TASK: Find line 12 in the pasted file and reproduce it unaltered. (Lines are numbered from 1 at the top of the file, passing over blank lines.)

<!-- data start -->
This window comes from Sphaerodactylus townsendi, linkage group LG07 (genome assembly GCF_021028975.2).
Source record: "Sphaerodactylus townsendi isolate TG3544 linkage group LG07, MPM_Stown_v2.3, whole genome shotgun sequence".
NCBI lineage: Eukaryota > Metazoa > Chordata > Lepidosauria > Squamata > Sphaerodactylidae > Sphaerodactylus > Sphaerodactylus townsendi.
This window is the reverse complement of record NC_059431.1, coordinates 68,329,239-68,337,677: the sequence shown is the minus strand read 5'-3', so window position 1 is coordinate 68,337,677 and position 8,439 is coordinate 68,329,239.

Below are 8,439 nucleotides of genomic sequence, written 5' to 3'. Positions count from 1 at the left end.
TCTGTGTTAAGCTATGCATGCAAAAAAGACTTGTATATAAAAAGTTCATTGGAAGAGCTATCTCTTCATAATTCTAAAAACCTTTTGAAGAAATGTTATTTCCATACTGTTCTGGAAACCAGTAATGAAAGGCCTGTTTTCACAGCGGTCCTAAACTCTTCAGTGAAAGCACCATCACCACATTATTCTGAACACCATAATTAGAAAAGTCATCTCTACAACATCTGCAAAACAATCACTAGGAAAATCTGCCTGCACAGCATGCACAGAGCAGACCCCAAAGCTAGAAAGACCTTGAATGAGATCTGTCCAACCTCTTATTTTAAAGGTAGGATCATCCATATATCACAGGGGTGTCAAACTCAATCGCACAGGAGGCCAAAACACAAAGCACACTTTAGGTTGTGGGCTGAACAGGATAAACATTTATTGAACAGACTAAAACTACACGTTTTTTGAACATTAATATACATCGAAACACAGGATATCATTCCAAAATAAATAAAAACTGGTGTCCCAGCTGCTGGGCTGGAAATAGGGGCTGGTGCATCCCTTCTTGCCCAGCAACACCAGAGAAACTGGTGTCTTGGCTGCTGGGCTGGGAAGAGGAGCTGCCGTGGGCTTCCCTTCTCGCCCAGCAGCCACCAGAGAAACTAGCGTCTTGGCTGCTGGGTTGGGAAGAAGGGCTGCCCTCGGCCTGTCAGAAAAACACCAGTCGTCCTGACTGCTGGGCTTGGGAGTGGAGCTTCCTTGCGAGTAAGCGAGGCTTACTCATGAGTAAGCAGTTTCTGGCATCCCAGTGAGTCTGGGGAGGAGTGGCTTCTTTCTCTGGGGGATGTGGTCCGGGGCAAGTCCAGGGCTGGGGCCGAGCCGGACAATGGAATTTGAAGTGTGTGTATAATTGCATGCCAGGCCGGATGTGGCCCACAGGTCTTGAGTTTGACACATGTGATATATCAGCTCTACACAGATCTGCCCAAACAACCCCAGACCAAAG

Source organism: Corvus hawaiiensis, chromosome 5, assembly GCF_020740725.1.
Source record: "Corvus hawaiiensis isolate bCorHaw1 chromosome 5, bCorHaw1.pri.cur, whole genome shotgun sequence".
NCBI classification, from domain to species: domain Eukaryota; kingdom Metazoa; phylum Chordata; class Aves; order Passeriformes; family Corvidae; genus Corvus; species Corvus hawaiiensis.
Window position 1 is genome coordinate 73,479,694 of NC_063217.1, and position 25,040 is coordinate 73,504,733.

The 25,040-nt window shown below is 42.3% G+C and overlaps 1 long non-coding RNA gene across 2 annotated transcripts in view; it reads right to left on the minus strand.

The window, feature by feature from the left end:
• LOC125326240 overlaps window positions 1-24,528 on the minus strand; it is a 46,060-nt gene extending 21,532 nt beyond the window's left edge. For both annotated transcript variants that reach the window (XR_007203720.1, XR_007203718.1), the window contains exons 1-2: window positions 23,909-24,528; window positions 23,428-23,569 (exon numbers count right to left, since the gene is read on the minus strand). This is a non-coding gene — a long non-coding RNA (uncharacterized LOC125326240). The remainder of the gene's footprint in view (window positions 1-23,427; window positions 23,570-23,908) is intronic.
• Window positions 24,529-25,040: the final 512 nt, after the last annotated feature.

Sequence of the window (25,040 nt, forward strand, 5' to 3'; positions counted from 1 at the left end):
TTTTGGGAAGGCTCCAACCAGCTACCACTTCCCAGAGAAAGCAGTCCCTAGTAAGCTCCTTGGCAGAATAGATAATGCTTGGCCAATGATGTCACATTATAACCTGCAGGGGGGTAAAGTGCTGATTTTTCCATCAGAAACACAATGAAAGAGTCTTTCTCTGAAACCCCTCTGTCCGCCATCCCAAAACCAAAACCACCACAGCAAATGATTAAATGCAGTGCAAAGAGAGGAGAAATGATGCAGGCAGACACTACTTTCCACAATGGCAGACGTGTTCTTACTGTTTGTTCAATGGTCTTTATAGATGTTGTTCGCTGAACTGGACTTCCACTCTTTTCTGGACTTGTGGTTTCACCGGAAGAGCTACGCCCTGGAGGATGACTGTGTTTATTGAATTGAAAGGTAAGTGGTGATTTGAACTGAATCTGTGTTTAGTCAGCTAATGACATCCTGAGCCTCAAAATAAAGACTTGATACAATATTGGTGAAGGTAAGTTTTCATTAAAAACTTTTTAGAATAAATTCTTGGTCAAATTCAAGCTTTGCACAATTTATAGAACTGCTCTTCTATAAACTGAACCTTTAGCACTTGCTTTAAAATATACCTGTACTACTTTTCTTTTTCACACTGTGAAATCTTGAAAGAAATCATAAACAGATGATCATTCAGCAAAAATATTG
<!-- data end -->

The window, feature by feature from the left end: